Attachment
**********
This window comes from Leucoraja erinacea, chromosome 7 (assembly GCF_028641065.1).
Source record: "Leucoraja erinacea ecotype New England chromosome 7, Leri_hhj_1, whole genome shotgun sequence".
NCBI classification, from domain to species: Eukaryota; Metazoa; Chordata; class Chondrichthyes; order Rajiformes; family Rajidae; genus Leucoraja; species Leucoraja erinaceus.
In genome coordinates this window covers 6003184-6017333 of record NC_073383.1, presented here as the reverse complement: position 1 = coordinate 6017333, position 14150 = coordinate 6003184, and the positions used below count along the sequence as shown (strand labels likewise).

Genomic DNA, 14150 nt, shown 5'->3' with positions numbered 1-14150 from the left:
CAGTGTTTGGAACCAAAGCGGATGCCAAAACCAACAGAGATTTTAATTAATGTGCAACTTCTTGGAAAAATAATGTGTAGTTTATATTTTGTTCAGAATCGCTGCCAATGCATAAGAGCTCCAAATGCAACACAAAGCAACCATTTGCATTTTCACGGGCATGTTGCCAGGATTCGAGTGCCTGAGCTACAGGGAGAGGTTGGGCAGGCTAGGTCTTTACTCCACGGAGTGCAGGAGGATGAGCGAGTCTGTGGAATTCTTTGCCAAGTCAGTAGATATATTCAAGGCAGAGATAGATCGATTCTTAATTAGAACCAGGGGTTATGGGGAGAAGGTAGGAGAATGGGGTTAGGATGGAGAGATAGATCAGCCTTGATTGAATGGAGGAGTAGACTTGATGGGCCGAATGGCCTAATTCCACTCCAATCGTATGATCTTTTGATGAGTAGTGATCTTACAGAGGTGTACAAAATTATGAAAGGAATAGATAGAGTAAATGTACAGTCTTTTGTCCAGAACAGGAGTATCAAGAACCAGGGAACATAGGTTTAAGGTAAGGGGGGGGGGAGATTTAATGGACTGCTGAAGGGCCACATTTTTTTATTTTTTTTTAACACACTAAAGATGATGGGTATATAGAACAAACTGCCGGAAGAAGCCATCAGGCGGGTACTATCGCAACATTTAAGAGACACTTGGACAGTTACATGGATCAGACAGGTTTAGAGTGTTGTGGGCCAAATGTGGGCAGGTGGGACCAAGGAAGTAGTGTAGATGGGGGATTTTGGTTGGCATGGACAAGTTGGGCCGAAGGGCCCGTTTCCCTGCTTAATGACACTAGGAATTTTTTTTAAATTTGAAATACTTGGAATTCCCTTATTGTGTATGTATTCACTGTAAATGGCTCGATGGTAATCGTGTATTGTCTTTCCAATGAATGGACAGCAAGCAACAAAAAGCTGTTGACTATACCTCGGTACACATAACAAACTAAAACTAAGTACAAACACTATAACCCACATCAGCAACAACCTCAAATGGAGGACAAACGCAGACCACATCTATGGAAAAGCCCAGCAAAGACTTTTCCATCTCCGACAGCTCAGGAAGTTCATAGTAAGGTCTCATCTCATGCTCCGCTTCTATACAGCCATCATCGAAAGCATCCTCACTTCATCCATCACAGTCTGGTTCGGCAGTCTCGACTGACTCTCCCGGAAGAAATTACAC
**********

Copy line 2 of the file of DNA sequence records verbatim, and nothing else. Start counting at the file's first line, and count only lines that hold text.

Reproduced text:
Source record: "Leucoraja erinacea ecotype New England chromosome 7, Leri_hhj_1, whole genome shotgun sequence".